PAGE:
NIPAWIN, Sask. - Like many fishermen, Saskatchewan Premier Brad Wall can recall his biggest catch ó a walleye 81 centimetres long that weighed 5.5 kilograms.
It was at Lake Diefenbaker on his first walleye fishing trip. The premier says the whopper was just luck.
"My friends said this is like getting a hole in one. You'll never probably catch a fish like this ever and, sadly, they're right," he laughs.
"I didn't realize what I'd done. What had happened at the time was one of those blind luck things."
But Wall says he also has a secret weapon heading into the 25th annual Saskatchewan Premierís Walleye Cup in Nipawin this weekend. Wall says his partner is a walleye fishing enthusiast who knows where the fish are in Tobin Lake, site of the tournament.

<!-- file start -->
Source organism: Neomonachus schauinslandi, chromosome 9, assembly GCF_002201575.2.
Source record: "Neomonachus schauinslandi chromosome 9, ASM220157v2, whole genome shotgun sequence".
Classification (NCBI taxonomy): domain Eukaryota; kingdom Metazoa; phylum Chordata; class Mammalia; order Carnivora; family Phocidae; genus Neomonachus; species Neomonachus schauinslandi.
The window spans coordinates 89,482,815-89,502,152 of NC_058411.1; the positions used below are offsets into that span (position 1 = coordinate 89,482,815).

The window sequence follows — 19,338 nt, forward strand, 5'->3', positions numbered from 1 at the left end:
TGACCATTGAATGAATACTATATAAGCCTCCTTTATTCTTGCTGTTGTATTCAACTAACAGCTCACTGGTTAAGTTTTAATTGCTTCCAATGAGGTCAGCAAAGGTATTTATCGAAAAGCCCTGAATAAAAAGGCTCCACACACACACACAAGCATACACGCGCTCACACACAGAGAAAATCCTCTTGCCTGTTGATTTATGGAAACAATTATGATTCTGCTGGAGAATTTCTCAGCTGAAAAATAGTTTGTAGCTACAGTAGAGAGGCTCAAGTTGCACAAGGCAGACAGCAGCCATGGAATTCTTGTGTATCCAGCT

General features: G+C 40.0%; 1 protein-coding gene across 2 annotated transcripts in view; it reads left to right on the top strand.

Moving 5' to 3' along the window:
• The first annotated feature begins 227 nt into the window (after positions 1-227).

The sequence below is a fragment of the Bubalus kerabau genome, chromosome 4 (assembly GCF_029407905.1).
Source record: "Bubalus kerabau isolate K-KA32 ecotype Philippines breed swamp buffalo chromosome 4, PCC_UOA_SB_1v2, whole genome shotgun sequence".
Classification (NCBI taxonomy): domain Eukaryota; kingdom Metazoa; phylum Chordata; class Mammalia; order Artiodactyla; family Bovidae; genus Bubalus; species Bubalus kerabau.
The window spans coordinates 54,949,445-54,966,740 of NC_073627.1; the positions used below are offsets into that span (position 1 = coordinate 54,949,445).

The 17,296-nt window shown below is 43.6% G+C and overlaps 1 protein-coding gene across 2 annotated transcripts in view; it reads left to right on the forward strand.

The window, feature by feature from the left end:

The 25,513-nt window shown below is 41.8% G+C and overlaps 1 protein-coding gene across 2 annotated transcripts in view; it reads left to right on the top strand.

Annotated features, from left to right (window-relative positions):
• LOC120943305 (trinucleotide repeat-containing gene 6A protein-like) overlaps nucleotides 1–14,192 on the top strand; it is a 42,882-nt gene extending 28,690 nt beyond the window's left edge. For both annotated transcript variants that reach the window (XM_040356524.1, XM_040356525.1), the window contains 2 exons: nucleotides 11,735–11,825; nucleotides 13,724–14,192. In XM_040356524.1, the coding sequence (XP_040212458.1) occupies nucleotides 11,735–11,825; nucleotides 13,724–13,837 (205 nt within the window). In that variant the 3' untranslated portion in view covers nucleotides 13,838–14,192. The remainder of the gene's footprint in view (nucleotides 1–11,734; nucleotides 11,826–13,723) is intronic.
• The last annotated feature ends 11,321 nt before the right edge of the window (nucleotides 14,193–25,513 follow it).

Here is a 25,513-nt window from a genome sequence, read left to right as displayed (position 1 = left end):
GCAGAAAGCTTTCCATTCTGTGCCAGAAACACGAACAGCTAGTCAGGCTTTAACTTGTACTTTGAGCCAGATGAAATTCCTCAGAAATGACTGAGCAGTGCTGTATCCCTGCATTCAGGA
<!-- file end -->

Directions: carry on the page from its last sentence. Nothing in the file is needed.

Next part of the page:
"I think it's just a question of do we get any big ones? And that will be up to his skill and ability."
The Saskatchewan Party will pay Wall's registration fee and it's believed to be the first time a premier has cast his reel as a competitor.
"I like walleye fishing. I have some friends who are pretty serious about it, one who's got a nice boat and often talked about that we could do it if I had ever had a chance, if the schedule permitted and it did this year," said Wall.
"We're hoping to do well."
Organizers have said the two-day, live release tournament is one of the largest walleye events in Canada.
In January 2005, Father Mariusz Zajac from Carrot River, Sask., caught a walleye that weighed in at a hefty 8.3 kilograms. Nipawin's website boasts that this walleye has also entered the record books as the world record walleye caught ice fishing. The Saskatchewan live release record for walleye stands at 8.19 kilograms.